Friday, March 16, 2012

SEC Litigation Releases: Week in Review (Part II)

By Tim Husson, PhD

Due to the high volume of litigation releases from the Securities and Exchange Commission over the past week, we're spreading this week's review over two posts. This is the second of the two posts.

SEC Charges Five with Insider Trading on Confidential Merger Negotiations Between Philadelphia Company and Japanese Firm, March 14, 2012 (Litigation Release No. 22288)

The SEC charged Timothy J. McGee, Michael W. Zirinsky, Robert Zirinsky, and Hong Kong residents Paulo Lam and Marianna sze wan Ho with insider trading. Lam and Ho have each agreed to settle the SEC’s charges and pay approximately $1.2 million and $140,000 respectively. The SEC alleges that McGee and Michael Zirinsky, both registered representatives, traded on nonpublic information about an impending merger between Philadelphia Consolidated Holding Corp.'s (PHLY) and Tokio Marine Holdings. According to the complaint, McGee obtained knowledge of the merger from a PHLY senior executive "who was confiding in him through their relationship at Alcoholics Anonymous (AA) about pressures he was confronting at work," and made a $292,128 profit when the stock price jumped 64 percent on July 23, 2008. He also traded on this information in the accounts of several family members, and passed the information to Michael Zirinsky, who in turn tipped off Lam, who in turn tipped off Ho.

SEC Charges Three Executives At Noble Corporation With Bribing Customs Officials In Nigeria, March 14, 2012, (Litigation Release No. 22290)

The SEC claims the executives, James J. Ruehlen and Noble CEO Mark A. Jackson, violated the Foreign Corrupt Practices Act (FCPA) "by participating in a bribery scheme to obtain illicit permits for oil rigs in Nigeria in order to retain business under lucrative drilling contracts." The SEC also alleges that Thomas F. O’Rourke, who was a former controller and head of internal audit at Noble, helped approve and cover up the bribe payments. O’Rourke settled the charges by paying an undisclosed penalty.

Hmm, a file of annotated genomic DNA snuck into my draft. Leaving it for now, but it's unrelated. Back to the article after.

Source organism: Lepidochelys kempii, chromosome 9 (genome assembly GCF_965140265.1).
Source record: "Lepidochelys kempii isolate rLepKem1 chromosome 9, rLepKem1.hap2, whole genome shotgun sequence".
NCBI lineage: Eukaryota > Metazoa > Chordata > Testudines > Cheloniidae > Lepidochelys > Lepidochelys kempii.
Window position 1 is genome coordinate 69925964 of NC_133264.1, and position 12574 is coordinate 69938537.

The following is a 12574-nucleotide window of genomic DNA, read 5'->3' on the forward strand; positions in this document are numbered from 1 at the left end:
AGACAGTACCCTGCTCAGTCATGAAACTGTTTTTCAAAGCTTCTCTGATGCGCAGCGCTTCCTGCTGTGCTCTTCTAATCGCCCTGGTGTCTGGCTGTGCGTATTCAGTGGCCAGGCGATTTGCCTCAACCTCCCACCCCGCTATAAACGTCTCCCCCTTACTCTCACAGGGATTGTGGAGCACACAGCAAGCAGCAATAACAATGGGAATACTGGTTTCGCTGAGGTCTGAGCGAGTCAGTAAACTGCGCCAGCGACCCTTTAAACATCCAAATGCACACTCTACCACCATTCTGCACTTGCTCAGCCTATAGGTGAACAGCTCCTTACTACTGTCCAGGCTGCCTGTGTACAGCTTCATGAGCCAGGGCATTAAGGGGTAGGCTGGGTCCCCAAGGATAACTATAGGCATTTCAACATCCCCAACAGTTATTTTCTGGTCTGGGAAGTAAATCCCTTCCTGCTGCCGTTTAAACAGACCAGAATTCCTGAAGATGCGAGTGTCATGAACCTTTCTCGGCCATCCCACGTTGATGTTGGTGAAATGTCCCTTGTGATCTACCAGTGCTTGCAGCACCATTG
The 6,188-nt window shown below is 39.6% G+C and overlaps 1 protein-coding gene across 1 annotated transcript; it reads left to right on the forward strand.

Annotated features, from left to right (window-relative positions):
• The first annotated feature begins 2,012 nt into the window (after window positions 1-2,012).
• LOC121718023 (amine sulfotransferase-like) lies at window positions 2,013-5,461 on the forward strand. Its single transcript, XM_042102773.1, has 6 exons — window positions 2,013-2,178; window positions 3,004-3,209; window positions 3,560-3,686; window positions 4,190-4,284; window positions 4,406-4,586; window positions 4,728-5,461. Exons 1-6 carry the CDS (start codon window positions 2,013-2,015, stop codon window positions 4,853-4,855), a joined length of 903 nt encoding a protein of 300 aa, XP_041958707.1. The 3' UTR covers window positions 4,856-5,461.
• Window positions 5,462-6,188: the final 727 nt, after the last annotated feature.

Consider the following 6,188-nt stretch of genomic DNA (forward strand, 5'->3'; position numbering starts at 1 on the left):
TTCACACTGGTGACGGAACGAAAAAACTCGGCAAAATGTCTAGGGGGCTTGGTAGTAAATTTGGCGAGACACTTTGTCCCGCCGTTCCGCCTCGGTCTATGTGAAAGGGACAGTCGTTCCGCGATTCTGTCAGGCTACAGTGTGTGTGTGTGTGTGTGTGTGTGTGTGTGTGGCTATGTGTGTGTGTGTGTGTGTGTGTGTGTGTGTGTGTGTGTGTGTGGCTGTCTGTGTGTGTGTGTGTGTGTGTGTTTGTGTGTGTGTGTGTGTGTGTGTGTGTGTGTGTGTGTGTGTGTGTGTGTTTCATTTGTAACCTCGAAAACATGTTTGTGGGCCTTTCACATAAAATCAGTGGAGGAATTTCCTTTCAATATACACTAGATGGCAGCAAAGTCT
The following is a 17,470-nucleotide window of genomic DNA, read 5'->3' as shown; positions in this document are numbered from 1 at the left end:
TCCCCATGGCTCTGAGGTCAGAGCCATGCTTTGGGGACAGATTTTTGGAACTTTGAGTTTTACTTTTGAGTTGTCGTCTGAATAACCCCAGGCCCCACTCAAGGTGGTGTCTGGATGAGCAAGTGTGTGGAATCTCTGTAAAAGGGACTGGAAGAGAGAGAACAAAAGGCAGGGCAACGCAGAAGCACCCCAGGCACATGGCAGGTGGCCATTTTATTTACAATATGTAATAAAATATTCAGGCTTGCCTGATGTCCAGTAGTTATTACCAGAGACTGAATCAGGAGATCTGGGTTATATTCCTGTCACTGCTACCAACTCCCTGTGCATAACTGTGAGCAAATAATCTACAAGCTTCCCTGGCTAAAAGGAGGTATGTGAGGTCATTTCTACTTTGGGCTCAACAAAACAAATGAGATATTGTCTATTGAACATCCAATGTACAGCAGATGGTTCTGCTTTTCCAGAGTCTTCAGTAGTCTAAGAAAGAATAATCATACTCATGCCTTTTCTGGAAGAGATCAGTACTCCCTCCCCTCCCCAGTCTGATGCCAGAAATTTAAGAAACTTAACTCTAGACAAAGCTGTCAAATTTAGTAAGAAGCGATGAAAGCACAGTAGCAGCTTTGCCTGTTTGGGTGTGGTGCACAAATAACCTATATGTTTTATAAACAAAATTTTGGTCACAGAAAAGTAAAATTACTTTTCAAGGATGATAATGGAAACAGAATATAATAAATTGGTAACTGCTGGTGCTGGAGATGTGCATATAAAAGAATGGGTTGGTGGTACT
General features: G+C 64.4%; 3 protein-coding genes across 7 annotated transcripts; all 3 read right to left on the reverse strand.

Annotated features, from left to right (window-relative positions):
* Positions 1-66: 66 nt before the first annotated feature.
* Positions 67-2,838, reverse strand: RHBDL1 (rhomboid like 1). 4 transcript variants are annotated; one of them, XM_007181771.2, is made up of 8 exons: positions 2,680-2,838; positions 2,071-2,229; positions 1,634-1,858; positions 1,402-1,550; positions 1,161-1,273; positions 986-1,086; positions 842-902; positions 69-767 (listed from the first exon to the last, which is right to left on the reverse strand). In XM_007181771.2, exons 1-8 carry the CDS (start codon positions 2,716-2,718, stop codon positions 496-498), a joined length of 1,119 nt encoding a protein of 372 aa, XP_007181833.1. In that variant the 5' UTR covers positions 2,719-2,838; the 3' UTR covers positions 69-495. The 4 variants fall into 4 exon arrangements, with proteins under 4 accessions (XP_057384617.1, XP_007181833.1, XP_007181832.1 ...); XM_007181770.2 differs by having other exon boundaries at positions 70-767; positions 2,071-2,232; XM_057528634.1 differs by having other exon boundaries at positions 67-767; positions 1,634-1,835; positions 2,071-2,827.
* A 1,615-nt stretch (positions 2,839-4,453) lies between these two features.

Court Enters Order Amending Final Judgment Against Agile Group Founded and Head Portfolio Manager Neal R. Greenberg, March 14, 2012, (Litigation Release No. 22291)

The SEC claimed in September 2010 (PDF) that Greenberg "negligently misrepresented the safety, suitability, and diversification of several hedge funds to clients, in many cases conservative investors in or near retirement" and alleged provided several inadequate disclosures, account statements, and compliance and supervision policies and procedures. Greenberg was the majority owner of Tactical Allocation Services LLC, and was the head portfolio manager of the funds at issue: the Agile Safety Fund, the Agile Safety Fund International, and the Agile Safety Variable Fund. Under the amended Final Judgment, Greenberg is liable for almost $4 million in disgorgment plus post-judgment interest.

SEC Brings Charges in Connection with Secondary Market Trading of Private Company Shares, March 14, 2012, (Litigation Release No. 22292)

The SEC alleges that Frank Mazzola and his firms Felix Investments, LLC, and Facie Libre Management Associates, LLC, misled investors and reaped undisclosed commissions in connection with several funds ostensibly created to acquire shares of Facebook, Twitter, Zynga, and related technology companies. The Commission also alleged that SharesPost, Inc., an online platform that facilitated certain secondary market transactions, and its CEO, Greg Brogger, effected securities transactions without registering as a broker-dealer. SharesPost and Brogger agreed to penalties of $80,000 and $20,000, respectively.

SEC Charges a Chicago-Based Management Consultant with Insider Trading, March 15, 2012, (Litigation Release No. 22293)

The SEC claims that Sherif Mityas, a partner and vice-president at a global management consulting firm, was retained by the Carlyle Group in May 2010 in regards to Carlyle's potential acquisition of NBTY Inc., a Long Island-based vitamin company. "That same month, Mityas purchased NBTY stock and subsequently tipped a relative who also bought NBTY shares. After Carlyle publicly announced its acquisition of NBTY, Mityas and his relative sold their NBTY stock for a combined profit of nearly $38,000." Mityas has agreed to pay more than $78,000 to settle the SEC’s charges.

Court Orders Former Broker to Pay over $500,000 for Defrauding 9/11 Widow, March 15, 2012, (Litigation Release No. 22294)

A federal judge in Massachusetts entered a final judgment ordering James J. Konaxis, formerly a registered representative at Sentinel Securities, Inc., to pay $514,954 in interest, penalties, and disgorgment related to "commissions earned over a two-year period by defrauding a former customer who was left widowed by the September 11, 2001 terrorist attacks." The judge found that Konaxis “misled the victim into thinking her investments were safe, while churning (e.g., excessively trading) her funds in a manner contrary to her interests[.]” The accounts were initially funded with payments from the September 11th Victim Compensation Fund.

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